SAN ANTONIO -

Julianne Pepe took traditional yoga classes for years. When she tried a Bikram hot yoga class, she said she felt lightheaded, fatigued and weak during the class.

"I was completely exhausted, just depleted," she said.

The class she took required heat of at least 105 degrees and about 40 percent humidity.

Dr. Orly Avitzur, with Consumer Reports, suspected Pepe had become dehydrated and was beginning to suffer heat exhaustion.

"While there is little specific research on hot yoga, we do know that exercising in extreme heat can cause a number of uncomfortable and even dangerous symptoms," Avitzur said.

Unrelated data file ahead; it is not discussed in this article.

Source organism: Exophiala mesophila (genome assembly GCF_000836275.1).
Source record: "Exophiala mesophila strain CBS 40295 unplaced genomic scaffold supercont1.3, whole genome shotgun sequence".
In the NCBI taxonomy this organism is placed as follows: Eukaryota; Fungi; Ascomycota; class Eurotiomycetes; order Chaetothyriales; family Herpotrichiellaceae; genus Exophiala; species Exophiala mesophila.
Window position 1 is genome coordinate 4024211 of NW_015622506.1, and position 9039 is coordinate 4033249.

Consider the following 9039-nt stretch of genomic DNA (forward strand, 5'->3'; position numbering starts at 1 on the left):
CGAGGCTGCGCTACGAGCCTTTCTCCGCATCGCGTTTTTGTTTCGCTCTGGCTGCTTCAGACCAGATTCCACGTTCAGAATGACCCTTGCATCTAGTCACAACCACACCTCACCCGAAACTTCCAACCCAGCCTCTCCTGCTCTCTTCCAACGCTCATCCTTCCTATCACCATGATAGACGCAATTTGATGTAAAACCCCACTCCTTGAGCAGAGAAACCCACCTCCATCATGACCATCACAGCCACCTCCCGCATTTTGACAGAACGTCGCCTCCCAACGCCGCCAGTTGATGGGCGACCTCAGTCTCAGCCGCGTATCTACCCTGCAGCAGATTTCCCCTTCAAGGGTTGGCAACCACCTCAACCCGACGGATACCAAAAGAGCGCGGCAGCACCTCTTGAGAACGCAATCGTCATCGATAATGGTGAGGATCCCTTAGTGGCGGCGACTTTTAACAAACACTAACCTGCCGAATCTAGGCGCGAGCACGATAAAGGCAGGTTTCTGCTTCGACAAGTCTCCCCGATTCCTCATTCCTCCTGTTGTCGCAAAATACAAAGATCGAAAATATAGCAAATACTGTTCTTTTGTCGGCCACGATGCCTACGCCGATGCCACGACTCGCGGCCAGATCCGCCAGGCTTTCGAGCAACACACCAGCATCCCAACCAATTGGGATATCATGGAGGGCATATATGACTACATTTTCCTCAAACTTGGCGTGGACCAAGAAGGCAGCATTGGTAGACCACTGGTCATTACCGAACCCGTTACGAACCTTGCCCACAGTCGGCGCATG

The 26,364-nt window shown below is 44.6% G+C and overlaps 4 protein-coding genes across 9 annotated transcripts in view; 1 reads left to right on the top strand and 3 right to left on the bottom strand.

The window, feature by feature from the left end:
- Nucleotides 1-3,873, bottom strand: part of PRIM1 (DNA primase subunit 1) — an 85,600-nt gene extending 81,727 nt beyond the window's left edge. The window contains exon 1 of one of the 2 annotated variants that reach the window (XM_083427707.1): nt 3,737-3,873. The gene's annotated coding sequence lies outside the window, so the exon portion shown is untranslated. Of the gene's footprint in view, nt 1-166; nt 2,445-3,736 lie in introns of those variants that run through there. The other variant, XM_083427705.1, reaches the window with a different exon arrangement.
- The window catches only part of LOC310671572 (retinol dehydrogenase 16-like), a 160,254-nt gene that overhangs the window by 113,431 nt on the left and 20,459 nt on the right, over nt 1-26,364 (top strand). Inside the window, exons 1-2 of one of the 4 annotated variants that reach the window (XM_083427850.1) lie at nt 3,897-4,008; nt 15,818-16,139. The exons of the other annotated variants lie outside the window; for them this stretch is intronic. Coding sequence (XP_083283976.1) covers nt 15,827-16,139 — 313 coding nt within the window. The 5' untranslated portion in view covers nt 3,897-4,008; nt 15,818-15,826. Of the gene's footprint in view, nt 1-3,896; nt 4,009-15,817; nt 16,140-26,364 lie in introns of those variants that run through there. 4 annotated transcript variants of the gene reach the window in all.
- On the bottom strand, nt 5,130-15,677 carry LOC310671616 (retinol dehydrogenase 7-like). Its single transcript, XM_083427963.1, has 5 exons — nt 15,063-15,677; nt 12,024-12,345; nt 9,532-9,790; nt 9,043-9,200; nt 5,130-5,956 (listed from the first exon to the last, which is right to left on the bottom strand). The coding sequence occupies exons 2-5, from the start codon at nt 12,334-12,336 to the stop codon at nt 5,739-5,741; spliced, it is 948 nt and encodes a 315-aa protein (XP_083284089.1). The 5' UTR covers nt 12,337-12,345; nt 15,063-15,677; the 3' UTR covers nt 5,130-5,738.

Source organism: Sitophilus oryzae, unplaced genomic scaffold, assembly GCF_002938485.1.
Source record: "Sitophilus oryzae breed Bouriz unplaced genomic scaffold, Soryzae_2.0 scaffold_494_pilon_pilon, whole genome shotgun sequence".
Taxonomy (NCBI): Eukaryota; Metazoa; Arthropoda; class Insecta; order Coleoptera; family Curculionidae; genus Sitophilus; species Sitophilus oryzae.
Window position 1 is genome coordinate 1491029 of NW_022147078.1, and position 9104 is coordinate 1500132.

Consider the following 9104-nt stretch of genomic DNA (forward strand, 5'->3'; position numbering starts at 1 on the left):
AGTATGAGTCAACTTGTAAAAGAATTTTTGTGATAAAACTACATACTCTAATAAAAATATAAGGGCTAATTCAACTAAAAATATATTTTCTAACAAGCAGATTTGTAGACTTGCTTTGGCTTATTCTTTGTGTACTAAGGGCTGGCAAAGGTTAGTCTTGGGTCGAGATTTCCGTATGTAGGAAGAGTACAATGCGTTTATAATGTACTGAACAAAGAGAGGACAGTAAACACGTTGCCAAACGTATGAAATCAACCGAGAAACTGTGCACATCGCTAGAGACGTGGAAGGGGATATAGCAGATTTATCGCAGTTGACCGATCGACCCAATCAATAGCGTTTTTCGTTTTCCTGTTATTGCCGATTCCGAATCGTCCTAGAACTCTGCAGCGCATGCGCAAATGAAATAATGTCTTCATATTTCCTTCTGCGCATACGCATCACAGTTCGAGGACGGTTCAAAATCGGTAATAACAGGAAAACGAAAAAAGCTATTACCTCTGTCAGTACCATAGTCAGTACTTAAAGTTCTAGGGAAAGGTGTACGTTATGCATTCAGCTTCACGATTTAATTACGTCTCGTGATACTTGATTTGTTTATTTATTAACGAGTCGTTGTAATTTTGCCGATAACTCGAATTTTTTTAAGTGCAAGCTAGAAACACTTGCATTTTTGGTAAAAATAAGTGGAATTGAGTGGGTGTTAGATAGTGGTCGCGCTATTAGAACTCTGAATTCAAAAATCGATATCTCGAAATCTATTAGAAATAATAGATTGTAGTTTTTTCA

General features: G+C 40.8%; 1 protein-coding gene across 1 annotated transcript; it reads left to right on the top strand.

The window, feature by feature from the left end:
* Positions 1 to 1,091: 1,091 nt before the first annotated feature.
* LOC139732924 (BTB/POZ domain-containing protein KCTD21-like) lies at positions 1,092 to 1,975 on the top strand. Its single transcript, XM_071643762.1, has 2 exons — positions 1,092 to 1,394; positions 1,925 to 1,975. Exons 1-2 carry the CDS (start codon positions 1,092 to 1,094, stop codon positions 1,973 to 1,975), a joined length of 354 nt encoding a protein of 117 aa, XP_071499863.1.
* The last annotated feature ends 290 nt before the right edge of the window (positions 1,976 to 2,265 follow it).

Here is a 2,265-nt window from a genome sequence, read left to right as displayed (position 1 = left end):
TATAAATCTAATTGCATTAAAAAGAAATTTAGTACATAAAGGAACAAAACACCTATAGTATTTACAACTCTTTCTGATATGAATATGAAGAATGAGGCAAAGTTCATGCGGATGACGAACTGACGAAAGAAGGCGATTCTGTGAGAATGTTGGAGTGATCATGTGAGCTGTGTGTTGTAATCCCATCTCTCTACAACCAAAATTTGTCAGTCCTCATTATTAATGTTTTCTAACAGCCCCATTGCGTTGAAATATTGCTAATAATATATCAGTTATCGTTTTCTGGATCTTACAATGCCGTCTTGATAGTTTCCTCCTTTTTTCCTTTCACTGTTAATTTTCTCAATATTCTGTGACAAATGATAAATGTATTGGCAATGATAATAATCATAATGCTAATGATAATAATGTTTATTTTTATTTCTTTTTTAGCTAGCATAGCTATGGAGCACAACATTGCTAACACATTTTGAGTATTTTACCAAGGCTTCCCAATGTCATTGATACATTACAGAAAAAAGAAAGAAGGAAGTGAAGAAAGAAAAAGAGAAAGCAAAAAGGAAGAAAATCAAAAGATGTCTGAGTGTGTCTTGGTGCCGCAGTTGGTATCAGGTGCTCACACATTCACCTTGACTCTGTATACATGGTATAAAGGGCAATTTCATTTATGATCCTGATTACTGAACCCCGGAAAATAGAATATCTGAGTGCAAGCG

Some warning signs of heat exhaustion and heat stroke are lightheadedness, dizziness, nausea and muscle cramps.

"If you suffer more serious symptoms either during or after class such as unusual weakness, fever, vomiting or confusion, you should go to your nearest emergency room," she said.

Bikram practitioners say the heat and humidity promote health..

"Heat allows you to bend safely and be more flexible," said studio owner Rich Pike. "What sweating does is it eliminates toxins through your sweat."

Pike said he's never had any complaints of heat exhaustion.

Whatever exercise you do, you should stop if your feel pain or heat exhaustion, and drink plenty of water, according to Consumer Reports.